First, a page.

How can we eat better?
David Chang is a Korean-American chef who is known for his unique combination of Asian food and French technique. After graduating Trinity College, Chang worked briefly in the financial services before embarking upon his career as a chef. Chang attended the French Culinary Institute and opened his first restaurant, Momofuku Noodle Bar, in Manhattan's East Village in 2003. Momofuku proved a resounding success; food critics as well as customers loved the restaurant's signature dishes, such as the Asian burrito and the kimchi and pork consomme.
In 2006, Chang opened his a second restaurant, Momofuku Ssam Bar. Chang was honored as both GQ and Bon Appetit's 2007 Chef of the Year. Chang is unapologetic about his food. "We do not serve vegetarian-friendly items," Chang has said. "Vegetarians are a pain in the ass as customers."
Question: How can we eat better?
David Chang: Go visit your farmers. That’s number.
I had no idea that the Catskills are as beautiful as they were. And I had no idea that there were farms just not even a two hour drive north [from New York City].
And growing great vegetables, potatoes, corn, tomatoes, the list goes on and on and on. Plus animals, livestock. It’s amazing to get out of the city and to see that. It’s something that you appreciate a whole lot more.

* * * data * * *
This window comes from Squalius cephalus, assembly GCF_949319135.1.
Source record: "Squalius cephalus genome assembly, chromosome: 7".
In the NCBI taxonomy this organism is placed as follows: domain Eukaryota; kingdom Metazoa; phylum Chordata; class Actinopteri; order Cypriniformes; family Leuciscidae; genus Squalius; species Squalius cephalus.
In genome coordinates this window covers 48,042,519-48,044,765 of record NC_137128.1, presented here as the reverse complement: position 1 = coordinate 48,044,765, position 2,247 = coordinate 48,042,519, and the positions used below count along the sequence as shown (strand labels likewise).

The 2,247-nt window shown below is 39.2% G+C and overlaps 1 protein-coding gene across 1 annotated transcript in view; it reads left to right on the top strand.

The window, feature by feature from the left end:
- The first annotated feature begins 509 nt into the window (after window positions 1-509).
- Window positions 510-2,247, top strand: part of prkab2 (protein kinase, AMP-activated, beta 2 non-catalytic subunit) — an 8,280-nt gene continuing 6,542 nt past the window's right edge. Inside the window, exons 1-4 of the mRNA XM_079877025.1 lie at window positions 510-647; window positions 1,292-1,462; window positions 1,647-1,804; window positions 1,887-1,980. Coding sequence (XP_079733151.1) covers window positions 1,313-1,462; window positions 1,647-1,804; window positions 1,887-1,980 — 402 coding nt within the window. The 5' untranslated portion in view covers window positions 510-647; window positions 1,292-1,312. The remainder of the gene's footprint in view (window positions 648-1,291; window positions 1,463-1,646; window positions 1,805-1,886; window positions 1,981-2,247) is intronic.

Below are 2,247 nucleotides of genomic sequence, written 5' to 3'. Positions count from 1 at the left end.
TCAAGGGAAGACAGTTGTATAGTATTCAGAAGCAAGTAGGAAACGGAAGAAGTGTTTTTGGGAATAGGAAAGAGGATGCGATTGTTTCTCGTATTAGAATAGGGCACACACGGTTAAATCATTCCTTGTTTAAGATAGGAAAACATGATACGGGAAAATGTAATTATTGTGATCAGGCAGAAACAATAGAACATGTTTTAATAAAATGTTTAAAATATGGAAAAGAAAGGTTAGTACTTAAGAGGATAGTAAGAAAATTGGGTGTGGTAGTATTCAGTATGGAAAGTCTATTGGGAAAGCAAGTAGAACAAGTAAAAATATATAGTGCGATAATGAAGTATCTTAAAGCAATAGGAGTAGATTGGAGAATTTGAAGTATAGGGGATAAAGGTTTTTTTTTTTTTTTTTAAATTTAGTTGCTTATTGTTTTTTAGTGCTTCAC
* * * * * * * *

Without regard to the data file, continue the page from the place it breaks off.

Question: Are greenmarkets enough?
David Chang: It’s not enough. I wish that there was a larger market where vendors could go – sort of like off of Essex Street [in Manhattan, NYC].
I wish there was a dedicated place where people could buy their stuff all the time. Not like Chelsea Market, I don’t know.
I think there’s still a disconnect. People don’t really know where their food’s coming from, even from the green market. They don’t realize, well this person actually harvested this stuff and then drove, has been up for 24 hours getting his truck packed and is driving. And they’re not wealthy and they’re doing it because this is what they know how to do.
People don’t always know where their food is coming from, even when they visit the green market.
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- Time travel may be possible.
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At least he wasn't burned at the stake, right?
- The letter suggests Galileo censored himself a bit in order to fly more under the radar. It didn't work, though.
- The Royal Society Journal will publish the variants of the letters shortly, and scholars will begin to analyze the results.
- The letter was in obscurity for hundreds of years in Royal Society Library in London.
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